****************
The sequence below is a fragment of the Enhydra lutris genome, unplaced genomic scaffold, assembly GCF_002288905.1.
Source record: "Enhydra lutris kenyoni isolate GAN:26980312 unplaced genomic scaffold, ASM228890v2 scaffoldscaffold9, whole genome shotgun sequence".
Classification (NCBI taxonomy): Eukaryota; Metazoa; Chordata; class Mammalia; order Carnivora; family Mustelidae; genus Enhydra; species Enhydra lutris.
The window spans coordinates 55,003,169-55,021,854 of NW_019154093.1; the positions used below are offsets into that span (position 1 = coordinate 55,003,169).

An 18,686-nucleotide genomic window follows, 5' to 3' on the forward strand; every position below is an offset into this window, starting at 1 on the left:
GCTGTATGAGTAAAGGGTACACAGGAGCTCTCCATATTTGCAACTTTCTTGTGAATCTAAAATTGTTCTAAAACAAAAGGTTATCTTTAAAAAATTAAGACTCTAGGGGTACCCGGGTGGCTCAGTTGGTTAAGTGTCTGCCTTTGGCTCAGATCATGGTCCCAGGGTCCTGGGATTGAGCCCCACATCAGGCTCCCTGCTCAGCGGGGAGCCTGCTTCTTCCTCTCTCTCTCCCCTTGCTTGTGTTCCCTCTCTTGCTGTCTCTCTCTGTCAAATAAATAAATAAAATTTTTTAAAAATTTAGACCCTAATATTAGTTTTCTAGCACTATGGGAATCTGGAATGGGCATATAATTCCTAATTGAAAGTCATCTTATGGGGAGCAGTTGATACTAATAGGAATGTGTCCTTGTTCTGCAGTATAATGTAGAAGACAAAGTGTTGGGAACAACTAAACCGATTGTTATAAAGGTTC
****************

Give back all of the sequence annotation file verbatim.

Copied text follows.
The sequence below is a fragment of the Enhydra lutris genome, unplaced genomic scaffold, assembly GCF_002288905.1.
Source record: "Enhydra lutris kenyoni isolate GAN:26980312 unplaced genomic scaffold, ASM228890v2 scaffoldscaffold9, whole genome shotgun sequence".
Classification (NCBI taxonomy): Eukaryota; Metazoa; Chordata; class Mammalia; order Carnivora; family Mustelidae; genus Enhydra; species Enhydra lutris.
The window spans coordinates 55,003,169-55,021,854 of NW_019154093.1; the positions used below are offsets into that span (position 1 = coordinate 55,003,169).

An 18,686-nucleotide genomic window follows, 5' to 3' on the forward strand; every position below is an offset into this window, starting at 1 on the left:
GCTGTATGAGTAAAGGGTACACAGGAGCTCTCCATATTTGCAACTTTCTTGTGAATCTAAAATTGTTCTAAAACAAAAGGTTATCTTTAAAAAATTAAGACTCTAGGGGTACCCGGGTGGCTCAGTTGGTTAAGTGTCTGCCTTTGGCTCAGATCATGGTCCCAGGGTCCTGGGATTGAGCCCCACATCAGGCTCCCTGCTCAGCGGGGAGCCTGCTTCTTCCTCTCTCTCTCCCCTTGCTTGTGTTCCCTCTCTTGCTGTCTCTCTCTGTCAAATAAATAAATAAAATTTTTTAAAAATTTAGACCCTAATATTAGTTTTCTAGCACTATGGGAATCTGGAATGGGCATATAATTCCTAATTGAAAGTCATCTTATGGGGAGCAGTTGATACTAATAGGAATGTGTCCTTGTTCTGCAGTATAATGTAGAAGACAAAGTGTTGGGAACAACTAAACCGATTGTTATAAAGGTTC